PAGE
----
Today most of the magazine’s staff spent the day with Ron Herman, a seventh-generation housewright in Columbus, Ohio, who has spent the last 29 years building, remodeling and restoring homes and historic sites , in many cases using only traditional tools.
His small shop north of the city is one of the wonders of the Western world. Amongst the machinery (much of it converted from a line-shaft system) are more hand tools than your eye can possibly take in. If this were a tool collection, it would be stupendous. The fact that Herman sets up all these tools and uses them is mind-blowing.
Herman spoke on handsaws at out last Woodworking in America Conference. But he knows about a lot more than saws.
I’m still trying to process all my notes and photos for a future article. Herman can talk. And his shop is a feast for the camera. In the meantime, I’ve pulled out a few good quotes from my notebook and some of the photos I took during our visit.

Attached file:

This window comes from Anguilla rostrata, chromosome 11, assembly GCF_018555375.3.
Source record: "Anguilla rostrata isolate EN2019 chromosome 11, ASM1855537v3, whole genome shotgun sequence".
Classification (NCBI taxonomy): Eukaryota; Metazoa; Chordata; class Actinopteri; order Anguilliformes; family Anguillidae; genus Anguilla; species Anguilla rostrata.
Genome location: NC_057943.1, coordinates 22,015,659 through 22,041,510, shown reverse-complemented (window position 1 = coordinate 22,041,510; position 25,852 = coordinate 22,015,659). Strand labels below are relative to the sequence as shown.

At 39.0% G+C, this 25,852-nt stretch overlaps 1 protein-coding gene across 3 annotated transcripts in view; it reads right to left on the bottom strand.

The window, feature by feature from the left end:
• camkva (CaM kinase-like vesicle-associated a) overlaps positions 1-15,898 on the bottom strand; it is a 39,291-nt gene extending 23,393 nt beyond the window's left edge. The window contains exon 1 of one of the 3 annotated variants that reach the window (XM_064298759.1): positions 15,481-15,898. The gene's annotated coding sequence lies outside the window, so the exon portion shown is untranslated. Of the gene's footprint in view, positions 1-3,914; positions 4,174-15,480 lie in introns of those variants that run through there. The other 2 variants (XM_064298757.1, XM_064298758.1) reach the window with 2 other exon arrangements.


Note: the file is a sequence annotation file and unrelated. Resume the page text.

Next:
“You have to have good mojo. You don’t screw widders and orphans for tools. Some guys will come in here and say, ‘I got this saw for $1 and it’s worth $500.’ I tell them to get it out of here. It’s bad mojo. That saw won’t cut straight or hold an edge. I believe in that stuff. Bad mojo will follow you around.”
“Tools all have life left in them if they fit your hand. Strip the handle. Salvage the parts. Whatever you do, don’t s*&tcan a tool.”
“We don’t own these. We are their stewards for the next generation. We keep them and prepare them for the next generation.”
“The more tools you have the more problems you can solve.”
“I drive tool collectors nuts. They bring me something mint in the box and I give them the box back. I have no problems using a tool from the 1700s. I say to (the tool), ‘How does that feel to have wood in your mouth again?’ “
“The earth’s gravity is a constant. I haven’t seen it change. It doesn’t run out of batteries. You can’t kick it down a hill by accident. It’s doesn’t lie. It can’t.”
- Christopher Schwarz